Author David Ochs is the Manager of Stewardship Communications for the Resource Management Division of the Fairfax County Park Authority.

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About Fairfax County Park Authority

HISTORY: On December 6, 1950, the Fairfax County Board of Supervisors created the Fairfax County Park Authority. The Park Authority was authorized to make decisions concerning land acquisition, park development and operations in Fairfax County, Virginia. To date, 11 park bond referenda have been approved between 1959 and 2008. Another Park Bond Referendum will be held in November 2012. Today, the Park Authority has 420 parks on approximately 23,168 acres of land. We offer 371 miles of trails, our most popular amenity. FACILITIES: The Park System is the primary public mechanism in Fairfax County for the preservation of environmentally sensitive land and resources, areas of historic significance and the provision of recreational facilities and services including: o Nine indoor RECenters with swimming pools, fitness rooms, gyms and class spaces. Cub Run features an indoor water park and on-site naturalist. o Eight golf courses including Laurel Hill, our newest, upscale course and clubhouse located in Southern Fairfax County o Five nature and visitor centers. Also seven Off-Leash Dog Activity areas o Several lakes including Lake Fairfax, Lake Accotink and Burke Lake, with campgrounds at Burke Lake and Lake Fairfax o The Water Mine Family Swimmin’ Hole at Lake Fairfax, Our Special Harbor Sprayground at Lee as well as an indoor water park at Cub Run RECenter o Clemyjontri Park, a fully accessible playground in Great Falls featuring two acres of family friendly fun and a carousel o An ice skating rink at Mount Vernon RECenter and the Skate Park in Wakefield Park adjacent to Audrey Moore RECenter o Kidwell Farm, a working farm of the 1930s era at Frying Pan Farm Park in Herndon, now with historic carousel o Eight distinctive historic properties available for rent o A working grist mill at Colvin Run in Great Falls and a restored 18th century home at Sully Historic Site in Chantilly o A horticulture center at Green Spring Gardens in Annandale o Natural and cultural resources protected by the Natural Resource Management Plan and Cultural Resource Plans, plus an Invasive Management Area program that targets alien plants and utilizes volunteers in restoring native vegetation throughout our community o Picnic shelters, tennis courts, miniature golf courses, disc golf courses, off-leash dog parks, amphitheaters, a marina, kayaking/canoeing center o Provides 274 athletic fields, including 30 synthetic turf fields, and manages athletic field maintenance services at 500 school athletic fields PARK AUTHORITY BOARD: • A 12-member citizen board, appointed by the Fairfax County Board of Supervisors, sets policies and priorities for the Fairfax County Park Authority. Visit http://www.fairfaxcounty.gov/news2/social-hub/ for Fairfax County Government's Comment Policy.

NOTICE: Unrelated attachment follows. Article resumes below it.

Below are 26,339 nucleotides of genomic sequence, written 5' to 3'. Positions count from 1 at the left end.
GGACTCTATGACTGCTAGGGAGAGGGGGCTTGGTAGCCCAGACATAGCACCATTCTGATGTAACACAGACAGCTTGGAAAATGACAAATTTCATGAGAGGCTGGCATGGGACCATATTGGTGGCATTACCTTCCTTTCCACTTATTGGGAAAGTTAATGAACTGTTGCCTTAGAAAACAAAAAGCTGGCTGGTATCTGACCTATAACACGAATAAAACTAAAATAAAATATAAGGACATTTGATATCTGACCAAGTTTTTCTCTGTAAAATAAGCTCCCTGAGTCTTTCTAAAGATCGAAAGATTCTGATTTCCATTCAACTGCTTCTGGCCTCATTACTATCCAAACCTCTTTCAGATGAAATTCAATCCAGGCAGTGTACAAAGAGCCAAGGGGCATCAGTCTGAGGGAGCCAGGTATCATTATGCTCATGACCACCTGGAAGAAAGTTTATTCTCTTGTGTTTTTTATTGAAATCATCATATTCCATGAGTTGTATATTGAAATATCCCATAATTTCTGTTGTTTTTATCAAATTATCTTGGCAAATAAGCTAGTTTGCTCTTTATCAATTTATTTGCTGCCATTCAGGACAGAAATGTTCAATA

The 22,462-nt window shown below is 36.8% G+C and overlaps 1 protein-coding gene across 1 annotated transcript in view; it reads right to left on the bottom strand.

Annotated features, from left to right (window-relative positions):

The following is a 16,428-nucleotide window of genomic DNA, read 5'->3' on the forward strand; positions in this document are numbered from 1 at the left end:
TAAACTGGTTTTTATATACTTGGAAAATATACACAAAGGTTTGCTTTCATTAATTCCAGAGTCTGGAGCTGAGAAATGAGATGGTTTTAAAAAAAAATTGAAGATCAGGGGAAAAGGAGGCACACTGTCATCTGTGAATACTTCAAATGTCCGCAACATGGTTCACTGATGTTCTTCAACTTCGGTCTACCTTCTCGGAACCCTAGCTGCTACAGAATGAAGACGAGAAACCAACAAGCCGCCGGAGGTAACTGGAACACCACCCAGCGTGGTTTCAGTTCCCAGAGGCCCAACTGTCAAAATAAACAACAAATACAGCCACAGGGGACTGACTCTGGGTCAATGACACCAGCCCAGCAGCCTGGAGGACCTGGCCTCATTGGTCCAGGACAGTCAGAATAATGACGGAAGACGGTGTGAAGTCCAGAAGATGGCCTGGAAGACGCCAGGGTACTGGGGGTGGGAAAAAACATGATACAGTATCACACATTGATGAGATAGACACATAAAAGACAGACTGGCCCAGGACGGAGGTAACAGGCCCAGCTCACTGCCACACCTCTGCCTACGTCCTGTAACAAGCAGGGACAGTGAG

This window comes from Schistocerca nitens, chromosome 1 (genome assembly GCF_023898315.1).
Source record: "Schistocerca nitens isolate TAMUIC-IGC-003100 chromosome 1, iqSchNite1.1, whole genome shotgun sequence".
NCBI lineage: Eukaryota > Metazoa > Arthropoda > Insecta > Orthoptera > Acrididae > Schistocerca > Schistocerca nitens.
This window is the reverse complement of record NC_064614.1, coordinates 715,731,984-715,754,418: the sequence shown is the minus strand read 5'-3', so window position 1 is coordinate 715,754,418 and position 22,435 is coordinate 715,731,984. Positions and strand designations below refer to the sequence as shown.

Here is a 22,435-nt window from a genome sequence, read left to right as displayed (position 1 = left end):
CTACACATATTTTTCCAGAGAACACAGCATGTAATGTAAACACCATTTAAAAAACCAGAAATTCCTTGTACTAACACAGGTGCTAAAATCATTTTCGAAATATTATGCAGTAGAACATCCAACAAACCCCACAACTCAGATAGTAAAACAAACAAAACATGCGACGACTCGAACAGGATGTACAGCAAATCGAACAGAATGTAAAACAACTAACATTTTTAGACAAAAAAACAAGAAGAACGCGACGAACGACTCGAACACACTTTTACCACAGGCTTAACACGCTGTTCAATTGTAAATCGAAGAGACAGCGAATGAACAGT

7 thoughts on “Where Will Animals Go During the Snow Storm?

  1. Linda Mooring

    Thanks so much for this informative article! I was wondering about all these things. You forgot to mention that snakes, frogs, toads, and lizards are dormant, too. Walking around our community pond last night I was intrigued by the animal tracks on our mostly frozen pond. A light dusting of snow revealed some goose prints. Some dog-like prints that completely crossed in a straight line were probably from a fox. But there were also prints all along the edge of the pond. These prints had a straight line down the middle – muskrat tail!

    One snow mystery I will never solve: A year or two ago when the sun came out after a snow my husband happened to look out the window in time to see a small light brown animal crossing our street. It was about the size of a hedgehog or small rabbit. It had no tail and definitely wasn’t a rabbit nor a gopher. Its footprints were like tiny elongated triangles.

    Reply
  2. Deborah Semb

    We have an orchard oriole that did not go south for the winter. He’s hanging around our porch overhang and the garage. What do I feed him?

    Reply
    1. Kristen

      Hi Deborah, an Orchard Oriole here in January would be an extreme rarity. Can you get a photo? Check out allaboutbirds.org for lots of great species information.

      Reply
  3. Mike M

    Fascinating! I saw a hawk yesterday perched less than 50 yards from the entrance to a busy squirrel nest inside the hollow of a tulip poplar. He looked a little desperate as he normally watches from three times as far. He was nearly in their face and over their right shoulder if they popped out of the hole.

    Reply
  4. Renee

    National Wildlife Federation also says that wild animals need water, even more than food, when snow is deep and temperatures below freezing. They suggest we put out shallow bowls of warm water and replace them once frozen. That’s something I never thought of but makes sense when the temps are 20-30 degrees and especially when snow’s this deep! Nothing melted until yesterday evening where I am.

    Reply
  5. Pingback: What Do Animals Do During a Rainstorm? | Our Stories and Perspectives